This little book does exactly what it sets out to do. It spells out all you need to know about different methods and strategies for treating dyslexia. So, if you want to know more about the many approaches to helping someone with dyslexia, then read this book. At the end of the day you will be better informed to choose a way to suit your child.
Maria Chivers emphasizes the importance of assessing a child when still very young, so that help can be given early on, before starting school, and before there is any sense of failure. Tests have now been developed for children as young as four. Those not diagnosed are regarded as lazy or late developers.
She describes the wide variety of help which is available including: tinted glasses, chiropractice, vitamins, omputers and through play.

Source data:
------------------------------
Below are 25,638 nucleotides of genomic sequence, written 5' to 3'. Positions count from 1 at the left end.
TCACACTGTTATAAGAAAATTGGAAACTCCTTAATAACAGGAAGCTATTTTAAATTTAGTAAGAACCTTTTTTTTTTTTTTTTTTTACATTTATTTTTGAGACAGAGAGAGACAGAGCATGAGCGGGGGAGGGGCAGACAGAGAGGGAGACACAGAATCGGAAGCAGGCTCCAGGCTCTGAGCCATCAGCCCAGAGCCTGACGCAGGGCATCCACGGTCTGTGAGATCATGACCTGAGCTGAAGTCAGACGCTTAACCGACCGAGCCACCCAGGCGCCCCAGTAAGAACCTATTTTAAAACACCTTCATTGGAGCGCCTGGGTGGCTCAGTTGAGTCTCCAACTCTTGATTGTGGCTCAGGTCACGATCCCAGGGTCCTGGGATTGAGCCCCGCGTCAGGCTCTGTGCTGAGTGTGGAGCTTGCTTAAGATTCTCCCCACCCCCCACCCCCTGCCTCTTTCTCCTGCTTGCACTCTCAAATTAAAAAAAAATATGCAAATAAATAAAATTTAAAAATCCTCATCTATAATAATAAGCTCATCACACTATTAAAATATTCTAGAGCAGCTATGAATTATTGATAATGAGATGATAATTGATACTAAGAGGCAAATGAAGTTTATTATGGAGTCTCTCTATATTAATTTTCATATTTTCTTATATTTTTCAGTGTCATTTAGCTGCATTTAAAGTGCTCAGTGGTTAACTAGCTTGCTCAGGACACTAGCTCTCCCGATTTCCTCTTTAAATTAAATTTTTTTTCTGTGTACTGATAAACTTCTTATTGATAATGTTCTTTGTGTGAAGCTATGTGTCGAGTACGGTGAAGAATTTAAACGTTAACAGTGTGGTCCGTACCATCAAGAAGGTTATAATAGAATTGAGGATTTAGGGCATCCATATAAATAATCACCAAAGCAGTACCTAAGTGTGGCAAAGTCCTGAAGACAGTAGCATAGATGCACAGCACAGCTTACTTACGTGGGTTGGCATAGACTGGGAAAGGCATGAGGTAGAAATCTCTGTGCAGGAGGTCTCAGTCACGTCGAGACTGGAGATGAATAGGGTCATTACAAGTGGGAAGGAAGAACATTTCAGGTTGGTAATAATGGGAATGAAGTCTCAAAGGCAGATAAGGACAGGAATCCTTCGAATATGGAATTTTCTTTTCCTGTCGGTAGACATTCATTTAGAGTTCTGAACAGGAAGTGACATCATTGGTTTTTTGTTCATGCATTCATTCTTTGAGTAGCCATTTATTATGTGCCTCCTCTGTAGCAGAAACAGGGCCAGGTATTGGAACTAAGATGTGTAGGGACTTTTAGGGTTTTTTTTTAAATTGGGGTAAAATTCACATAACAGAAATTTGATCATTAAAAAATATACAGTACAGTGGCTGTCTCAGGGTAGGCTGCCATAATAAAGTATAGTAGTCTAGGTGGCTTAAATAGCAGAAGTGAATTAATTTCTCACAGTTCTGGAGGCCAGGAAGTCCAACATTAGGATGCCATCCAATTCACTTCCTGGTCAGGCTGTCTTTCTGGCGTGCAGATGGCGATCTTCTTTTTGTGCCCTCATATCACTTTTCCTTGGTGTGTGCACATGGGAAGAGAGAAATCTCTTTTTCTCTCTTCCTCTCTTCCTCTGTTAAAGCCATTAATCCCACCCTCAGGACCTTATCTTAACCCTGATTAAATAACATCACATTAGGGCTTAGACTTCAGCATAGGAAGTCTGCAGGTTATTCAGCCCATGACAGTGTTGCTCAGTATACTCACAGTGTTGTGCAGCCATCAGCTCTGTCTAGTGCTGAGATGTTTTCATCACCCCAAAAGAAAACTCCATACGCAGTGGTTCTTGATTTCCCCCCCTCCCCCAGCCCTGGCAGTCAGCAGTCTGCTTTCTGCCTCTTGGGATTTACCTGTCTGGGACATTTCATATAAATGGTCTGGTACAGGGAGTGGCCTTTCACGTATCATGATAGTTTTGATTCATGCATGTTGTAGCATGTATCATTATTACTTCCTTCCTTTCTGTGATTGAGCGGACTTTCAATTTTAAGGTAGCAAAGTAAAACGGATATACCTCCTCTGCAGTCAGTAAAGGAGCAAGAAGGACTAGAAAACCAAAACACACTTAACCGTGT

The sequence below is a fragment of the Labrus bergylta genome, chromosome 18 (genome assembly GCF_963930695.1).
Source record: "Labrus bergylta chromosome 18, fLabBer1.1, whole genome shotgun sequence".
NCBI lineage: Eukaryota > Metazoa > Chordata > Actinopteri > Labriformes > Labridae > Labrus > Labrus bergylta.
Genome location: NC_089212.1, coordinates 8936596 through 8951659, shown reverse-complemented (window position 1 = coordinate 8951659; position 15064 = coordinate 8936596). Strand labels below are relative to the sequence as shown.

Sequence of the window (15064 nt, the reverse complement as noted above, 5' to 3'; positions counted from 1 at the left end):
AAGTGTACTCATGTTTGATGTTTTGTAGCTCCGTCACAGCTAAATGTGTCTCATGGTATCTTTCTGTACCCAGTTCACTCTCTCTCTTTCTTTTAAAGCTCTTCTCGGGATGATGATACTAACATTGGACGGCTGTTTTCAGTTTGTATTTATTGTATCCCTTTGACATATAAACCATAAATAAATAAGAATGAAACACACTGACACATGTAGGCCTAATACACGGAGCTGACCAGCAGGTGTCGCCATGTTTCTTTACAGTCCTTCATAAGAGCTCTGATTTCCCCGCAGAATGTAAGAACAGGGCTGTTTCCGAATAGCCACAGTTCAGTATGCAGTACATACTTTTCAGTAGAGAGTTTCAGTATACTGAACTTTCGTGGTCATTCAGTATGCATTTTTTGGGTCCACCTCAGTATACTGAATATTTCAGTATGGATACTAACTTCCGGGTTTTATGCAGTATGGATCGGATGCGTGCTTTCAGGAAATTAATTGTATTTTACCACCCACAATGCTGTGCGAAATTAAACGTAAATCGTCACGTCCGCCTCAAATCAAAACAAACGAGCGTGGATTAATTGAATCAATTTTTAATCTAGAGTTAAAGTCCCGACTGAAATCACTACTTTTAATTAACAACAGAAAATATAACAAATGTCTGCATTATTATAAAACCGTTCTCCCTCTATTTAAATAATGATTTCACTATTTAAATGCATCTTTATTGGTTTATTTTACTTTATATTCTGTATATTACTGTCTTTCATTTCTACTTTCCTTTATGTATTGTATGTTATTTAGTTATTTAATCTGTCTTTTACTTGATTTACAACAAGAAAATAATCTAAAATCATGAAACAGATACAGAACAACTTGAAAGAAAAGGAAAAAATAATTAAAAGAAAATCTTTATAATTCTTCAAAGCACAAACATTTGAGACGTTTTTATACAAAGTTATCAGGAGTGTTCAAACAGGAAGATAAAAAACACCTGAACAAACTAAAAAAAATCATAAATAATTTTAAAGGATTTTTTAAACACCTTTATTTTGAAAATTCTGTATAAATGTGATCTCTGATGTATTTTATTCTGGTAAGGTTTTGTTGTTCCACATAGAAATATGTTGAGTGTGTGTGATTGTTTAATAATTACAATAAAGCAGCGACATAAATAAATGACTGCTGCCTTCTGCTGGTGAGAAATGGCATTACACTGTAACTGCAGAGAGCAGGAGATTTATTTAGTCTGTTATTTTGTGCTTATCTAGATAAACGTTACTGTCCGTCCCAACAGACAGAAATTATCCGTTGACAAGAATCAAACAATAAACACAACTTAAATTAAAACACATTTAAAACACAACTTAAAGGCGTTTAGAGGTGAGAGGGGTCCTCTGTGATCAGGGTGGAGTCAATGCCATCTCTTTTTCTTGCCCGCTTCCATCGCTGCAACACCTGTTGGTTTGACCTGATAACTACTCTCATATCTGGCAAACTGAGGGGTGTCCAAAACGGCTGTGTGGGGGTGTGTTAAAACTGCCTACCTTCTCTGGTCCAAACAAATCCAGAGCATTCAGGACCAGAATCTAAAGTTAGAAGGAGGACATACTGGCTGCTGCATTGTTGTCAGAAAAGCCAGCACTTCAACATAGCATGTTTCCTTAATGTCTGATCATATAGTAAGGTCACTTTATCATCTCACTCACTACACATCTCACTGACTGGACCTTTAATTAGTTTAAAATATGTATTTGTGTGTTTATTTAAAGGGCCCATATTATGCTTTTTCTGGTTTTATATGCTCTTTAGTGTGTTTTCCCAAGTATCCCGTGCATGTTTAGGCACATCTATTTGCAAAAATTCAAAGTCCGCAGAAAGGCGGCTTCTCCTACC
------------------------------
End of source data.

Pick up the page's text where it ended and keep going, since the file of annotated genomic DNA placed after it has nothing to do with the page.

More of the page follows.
There is also information about dyscalculia - a specific learning difficulty in mathematics. Around 60 per cent of dyslexics have difficulties with dyscalculia, although this is not widely known about in the UK.
A good list of further reading and useful addresses are included
Maria Chivers is the founder of the Swindon Dyslexia Centre, and the mother of two sons both of whom have dyslexia. She knows her stuff.
It is encouraging to read her list of famous people with dyslexia. It includes Hans Christian Anderson, Albert Einstein, Winston Churchill, Agatha Christie, Jeremy Irons, Jackie Stewart and Richard Branson. They haven't done too badly, have they?